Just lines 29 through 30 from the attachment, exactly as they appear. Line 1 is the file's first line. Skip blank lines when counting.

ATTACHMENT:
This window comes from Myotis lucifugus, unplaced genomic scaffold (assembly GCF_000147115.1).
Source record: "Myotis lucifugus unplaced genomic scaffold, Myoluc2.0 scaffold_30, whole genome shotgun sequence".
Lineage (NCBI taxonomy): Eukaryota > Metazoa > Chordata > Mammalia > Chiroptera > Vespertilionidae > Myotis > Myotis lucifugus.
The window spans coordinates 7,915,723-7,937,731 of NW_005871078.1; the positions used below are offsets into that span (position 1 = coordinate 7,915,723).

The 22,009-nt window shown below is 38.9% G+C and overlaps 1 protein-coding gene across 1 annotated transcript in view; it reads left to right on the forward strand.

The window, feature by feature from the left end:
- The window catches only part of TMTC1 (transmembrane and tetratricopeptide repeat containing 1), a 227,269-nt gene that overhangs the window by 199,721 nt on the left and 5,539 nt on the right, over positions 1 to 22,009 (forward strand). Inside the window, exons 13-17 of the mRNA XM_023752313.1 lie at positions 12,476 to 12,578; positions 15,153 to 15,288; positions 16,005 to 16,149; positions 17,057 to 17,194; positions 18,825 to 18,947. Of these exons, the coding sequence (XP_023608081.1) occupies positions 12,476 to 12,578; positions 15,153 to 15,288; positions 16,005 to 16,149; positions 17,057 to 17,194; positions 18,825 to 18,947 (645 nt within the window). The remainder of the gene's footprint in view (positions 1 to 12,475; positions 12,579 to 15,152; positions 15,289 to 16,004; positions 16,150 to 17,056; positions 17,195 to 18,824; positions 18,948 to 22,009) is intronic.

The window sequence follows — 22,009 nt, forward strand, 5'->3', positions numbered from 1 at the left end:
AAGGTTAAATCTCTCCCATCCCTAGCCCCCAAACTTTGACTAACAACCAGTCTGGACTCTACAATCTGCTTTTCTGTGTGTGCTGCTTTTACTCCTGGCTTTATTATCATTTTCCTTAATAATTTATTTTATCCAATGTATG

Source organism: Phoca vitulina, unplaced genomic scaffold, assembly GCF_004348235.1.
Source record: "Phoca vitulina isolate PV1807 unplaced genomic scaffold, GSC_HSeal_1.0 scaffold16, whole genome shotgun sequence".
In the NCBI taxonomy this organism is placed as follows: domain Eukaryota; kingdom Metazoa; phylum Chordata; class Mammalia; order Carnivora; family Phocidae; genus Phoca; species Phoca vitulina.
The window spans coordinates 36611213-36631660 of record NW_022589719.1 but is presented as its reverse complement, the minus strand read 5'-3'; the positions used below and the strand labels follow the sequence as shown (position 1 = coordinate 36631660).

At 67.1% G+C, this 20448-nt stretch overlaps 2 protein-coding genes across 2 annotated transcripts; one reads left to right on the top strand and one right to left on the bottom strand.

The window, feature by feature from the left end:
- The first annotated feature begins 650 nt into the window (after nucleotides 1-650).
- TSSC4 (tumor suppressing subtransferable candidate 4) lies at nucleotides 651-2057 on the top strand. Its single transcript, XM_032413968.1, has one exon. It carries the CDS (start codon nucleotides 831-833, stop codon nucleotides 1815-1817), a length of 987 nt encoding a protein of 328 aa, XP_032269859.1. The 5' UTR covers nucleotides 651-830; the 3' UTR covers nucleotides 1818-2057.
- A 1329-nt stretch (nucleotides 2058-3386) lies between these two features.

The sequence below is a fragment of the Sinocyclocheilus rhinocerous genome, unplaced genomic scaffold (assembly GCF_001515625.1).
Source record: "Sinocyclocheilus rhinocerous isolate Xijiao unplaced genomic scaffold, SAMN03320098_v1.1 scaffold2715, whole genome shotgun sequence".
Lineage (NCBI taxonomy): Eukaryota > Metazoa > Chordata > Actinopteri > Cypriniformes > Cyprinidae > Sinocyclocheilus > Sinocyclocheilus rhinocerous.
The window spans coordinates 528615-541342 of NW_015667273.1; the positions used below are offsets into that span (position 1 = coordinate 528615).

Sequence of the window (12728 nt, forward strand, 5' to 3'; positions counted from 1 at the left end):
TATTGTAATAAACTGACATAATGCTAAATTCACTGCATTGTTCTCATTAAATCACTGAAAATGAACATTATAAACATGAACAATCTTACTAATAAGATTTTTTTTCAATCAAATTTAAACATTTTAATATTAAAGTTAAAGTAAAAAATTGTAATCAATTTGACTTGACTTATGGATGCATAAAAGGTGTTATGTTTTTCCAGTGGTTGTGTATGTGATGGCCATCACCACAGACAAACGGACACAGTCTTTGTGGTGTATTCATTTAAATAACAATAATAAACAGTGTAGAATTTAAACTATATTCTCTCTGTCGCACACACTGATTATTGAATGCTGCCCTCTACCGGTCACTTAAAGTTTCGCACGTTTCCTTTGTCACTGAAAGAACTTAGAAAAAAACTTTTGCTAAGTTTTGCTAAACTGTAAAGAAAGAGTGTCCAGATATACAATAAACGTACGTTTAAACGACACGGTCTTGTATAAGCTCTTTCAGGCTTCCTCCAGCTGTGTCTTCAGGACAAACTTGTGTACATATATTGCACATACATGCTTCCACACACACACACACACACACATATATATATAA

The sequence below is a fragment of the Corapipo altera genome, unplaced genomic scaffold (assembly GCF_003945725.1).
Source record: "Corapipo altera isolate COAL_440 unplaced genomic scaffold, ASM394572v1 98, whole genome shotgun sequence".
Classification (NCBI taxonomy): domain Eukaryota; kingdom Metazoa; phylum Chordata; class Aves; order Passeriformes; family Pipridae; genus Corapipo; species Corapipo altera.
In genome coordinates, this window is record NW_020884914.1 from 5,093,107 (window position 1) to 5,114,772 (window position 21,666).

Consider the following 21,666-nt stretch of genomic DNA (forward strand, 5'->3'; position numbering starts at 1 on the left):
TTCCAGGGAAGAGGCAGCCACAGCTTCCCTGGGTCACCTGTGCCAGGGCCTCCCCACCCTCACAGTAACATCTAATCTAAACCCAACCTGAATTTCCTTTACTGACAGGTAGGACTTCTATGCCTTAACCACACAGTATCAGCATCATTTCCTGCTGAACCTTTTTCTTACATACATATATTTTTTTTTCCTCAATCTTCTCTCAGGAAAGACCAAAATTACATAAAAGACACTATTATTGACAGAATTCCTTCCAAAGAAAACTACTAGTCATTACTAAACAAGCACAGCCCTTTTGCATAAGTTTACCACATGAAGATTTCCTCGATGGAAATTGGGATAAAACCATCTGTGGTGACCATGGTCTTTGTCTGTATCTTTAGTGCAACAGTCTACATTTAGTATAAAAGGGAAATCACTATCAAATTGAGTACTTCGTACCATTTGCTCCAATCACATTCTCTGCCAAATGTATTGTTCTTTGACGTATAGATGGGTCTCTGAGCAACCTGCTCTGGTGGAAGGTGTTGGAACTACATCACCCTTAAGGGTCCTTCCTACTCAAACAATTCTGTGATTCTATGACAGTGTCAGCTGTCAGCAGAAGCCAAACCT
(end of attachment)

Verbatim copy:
Consider the following 21,666-nt stretch of genomic DNA (forward strand, 5'->3'; position numbering starts at 1 on the left):
TTCCAGGGAAGAGGCAGCCACAGCTTCCCTGGGTCACCTGTGCCAGGGCCTCCCCACCCTCACAGTAACATCTAATCTAAACCCAACCTGAATTTCCTTTACTGACAGGTAGGACTTCTATGCCTTAACCACACAGTATCAGCATCATTTCCTGCTGAACCTTTTTCTTACATACATATATTTTTTTTTCCTCAATCTTCTCTCAGGAAAGACCAAAATTACATAAAAGACACTATTATTGACAGAATTCCTTCCAAAGAAAACTACTAGTCATTACTAAACAAGCACAGCCCTTTTGCATAAGTTTACCACATGAAGATTTCCTCGATGGAAATTGGGATAAAACCATCTGTGGTGACCATGGTCTTTGTCTGTATCTTTAGTGCAACAGTCTACATTTAGTATAAAAGGGAAATCACTATCAAATTGAGTACTTCGTACCATTTGCTCCAATCACATTCTCTGCCAAATGTATTGTTCTTTGACGTATAGATGGGTCTCTGAGCAACCTGCTCTGGTGGAAGGTGTTGGAACTACATCACCCTTAAGGGTCCTTCCTACTCAAACAATTCTGTGATTCTATGACAGTGTCAGCTGTCAGCAGAAGCCAAACCT